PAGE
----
It doesn’t have to be high end chefs who do this (and very often isn’t). One of the best I saw was Italian Pepe Scime of Pepe’s (now Vitos) of South Road, Walkley, a born performer who regularly toured the tables with a laugh and a joke some 30 years ago.

So chefs, think about. Can you spend five minutes to get out of the kitchen? Don’t be shy. Your customers will love you for it.

Kym’s new Italian Job

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Kym and Severio

Italian restaurants are as much about the atmosphere as the food so how do you conjure that up over your takeaway pizza or cannelloni when you’re curled on the sofa in your jimjams in front of the telly?

Remember Franco’s in Crookes? The garlic bread might have been half a breadcake wiped with garlic but owner Franco D’Egido locked the door for a sing-in with an Italian version of the Wild Rover while his wife Elaine let off the balloons.

The food was much, much better at Pepe’s on South Road, Walkley, where chef Pepe Scime would leave the kitchen to provide the night’s entertainment, boast his food was from Netto and scratch his armpits theatrically to show he wasn’t being serious.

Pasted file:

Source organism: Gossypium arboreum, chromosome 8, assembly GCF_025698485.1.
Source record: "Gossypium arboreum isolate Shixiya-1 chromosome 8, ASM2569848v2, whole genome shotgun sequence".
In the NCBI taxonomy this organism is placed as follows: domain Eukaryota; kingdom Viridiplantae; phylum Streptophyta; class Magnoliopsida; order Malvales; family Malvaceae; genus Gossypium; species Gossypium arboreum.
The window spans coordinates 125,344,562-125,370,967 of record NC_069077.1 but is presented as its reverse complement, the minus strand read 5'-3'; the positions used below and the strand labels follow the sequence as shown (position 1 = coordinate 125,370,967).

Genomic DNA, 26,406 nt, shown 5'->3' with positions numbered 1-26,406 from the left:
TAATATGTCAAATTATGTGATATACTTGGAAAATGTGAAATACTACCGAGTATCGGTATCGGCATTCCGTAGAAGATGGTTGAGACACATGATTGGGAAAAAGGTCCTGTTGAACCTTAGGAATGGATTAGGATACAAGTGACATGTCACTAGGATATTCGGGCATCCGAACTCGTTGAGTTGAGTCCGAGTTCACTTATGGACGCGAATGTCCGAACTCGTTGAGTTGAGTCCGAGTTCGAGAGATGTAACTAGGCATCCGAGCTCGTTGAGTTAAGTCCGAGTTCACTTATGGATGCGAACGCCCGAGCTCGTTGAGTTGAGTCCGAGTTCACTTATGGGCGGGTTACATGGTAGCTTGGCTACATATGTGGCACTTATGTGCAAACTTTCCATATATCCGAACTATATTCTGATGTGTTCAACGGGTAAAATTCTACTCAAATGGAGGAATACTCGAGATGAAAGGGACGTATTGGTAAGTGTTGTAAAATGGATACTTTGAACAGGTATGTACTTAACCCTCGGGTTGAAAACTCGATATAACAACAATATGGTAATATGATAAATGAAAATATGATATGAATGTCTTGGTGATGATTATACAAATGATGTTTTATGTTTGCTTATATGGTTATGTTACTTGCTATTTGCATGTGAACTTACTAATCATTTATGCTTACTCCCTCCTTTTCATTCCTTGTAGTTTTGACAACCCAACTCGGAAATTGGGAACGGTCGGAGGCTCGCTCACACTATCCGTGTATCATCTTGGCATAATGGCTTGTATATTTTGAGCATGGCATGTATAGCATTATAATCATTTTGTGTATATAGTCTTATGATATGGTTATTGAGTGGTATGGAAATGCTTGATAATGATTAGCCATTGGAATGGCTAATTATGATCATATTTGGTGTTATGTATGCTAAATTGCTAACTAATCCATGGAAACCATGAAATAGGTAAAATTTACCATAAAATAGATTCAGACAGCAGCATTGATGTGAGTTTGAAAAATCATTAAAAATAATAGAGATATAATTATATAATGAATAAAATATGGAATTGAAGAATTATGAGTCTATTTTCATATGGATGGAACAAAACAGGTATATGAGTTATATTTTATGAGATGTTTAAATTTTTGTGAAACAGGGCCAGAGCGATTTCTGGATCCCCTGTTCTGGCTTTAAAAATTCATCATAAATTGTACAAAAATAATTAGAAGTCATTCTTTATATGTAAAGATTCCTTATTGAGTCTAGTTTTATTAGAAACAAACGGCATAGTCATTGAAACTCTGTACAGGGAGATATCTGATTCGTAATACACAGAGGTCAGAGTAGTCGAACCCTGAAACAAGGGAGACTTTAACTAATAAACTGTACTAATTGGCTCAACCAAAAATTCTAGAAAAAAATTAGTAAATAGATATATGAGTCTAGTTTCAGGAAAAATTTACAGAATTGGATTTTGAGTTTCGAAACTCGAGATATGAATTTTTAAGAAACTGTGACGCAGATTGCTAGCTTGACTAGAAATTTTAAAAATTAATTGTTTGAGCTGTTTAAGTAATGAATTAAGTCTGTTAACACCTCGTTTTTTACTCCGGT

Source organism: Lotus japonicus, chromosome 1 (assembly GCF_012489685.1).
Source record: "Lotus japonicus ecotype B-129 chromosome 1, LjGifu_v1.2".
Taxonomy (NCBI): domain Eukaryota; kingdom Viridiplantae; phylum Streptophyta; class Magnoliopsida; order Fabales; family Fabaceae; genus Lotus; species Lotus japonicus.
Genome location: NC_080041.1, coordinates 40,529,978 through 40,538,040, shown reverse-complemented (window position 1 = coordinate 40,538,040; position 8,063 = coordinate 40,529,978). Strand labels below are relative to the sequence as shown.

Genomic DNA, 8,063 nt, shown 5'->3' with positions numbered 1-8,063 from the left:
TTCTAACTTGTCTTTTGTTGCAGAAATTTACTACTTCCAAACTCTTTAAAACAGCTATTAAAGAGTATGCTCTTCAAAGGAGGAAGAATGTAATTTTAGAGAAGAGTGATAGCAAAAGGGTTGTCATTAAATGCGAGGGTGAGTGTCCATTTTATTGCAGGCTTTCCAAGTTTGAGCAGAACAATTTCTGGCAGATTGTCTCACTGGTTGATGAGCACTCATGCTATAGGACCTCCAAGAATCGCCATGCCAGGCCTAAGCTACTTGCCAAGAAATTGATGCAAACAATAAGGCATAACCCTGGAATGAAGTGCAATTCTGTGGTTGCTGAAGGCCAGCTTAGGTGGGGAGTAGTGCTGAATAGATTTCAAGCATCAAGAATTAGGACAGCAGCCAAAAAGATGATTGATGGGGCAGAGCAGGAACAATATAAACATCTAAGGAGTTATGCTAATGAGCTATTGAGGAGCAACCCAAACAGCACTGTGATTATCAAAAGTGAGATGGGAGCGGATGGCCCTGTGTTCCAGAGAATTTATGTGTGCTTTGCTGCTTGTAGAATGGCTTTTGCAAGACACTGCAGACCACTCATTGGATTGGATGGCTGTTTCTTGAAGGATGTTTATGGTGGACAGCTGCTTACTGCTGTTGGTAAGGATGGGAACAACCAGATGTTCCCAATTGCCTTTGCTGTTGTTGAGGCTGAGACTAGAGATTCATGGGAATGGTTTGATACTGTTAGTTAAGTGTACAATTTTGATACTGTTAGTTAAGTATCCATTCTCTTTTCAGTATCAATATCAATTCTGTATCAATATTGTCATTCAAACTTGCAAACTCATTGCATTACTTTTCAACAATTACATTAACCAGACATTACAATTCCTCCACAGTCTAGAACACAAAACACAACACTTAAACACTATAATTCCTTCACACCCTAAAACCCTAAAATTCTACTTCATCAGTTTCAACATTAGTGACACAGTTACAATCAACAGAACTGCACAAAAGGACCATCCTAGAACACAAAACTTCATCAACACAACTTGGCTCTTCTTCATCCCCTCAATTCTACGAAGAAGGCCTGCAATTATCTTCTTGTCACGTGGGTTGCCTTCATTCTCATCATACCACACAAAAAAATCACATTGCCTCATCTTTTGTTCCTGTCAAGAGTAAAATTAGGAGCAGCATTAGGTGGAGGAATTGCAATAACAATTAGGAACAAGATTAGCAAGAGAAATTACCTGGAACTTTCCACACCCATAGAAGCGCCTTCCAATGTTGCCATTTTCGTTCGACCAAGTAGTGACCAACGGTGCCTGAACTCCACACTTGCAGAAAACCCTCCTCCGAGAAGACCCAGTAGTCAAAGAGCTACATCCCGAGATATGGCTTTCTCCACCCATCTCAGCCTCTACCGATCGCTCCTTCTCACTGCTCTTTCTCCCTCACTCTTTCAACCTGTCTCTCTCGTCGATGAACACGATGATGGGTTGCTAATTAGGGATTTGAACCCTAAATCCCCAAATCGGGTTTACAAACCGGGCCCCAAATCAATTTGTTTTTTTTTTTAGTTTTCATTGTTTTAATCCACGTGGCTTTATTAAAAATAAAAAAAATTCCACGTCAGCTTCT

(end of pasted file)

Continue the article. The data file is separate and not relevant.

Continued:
“I know,” says Kym Hall, with a sigh, remembering her family’s restaurant, Dino’s, on London Road some 20 or so years ago. “We’d be dancing on the tables and singing until 6am. But that doesn’t happen these days.”

She and her Dad Severio, a long-time city restaurateur, have just opened an Italian takeaway, Italia Uno, on Banner Cross in Sheffield. It’s not the first that does far more than pizzas: there’s Italian Express in Walkley (and they were involved in that at the start). Severio will be cooking but he’s not going to turn up on your doorstep and sing O Sole Mio.

But if the food is as good as that at the launch party you might want to switch over to Montalbano on the telly after you’ve ordered your mozzarella in carrozza and penne carbonara to complete the experience.

Barely a week or so after opening in a former kebab shop Italia Uno is already making a stir. The menu is almost dish for dish that at Walkley and looks the same as in most trattorias with all the old favourites but the cooking has a brightness and zing that brings you up sharp.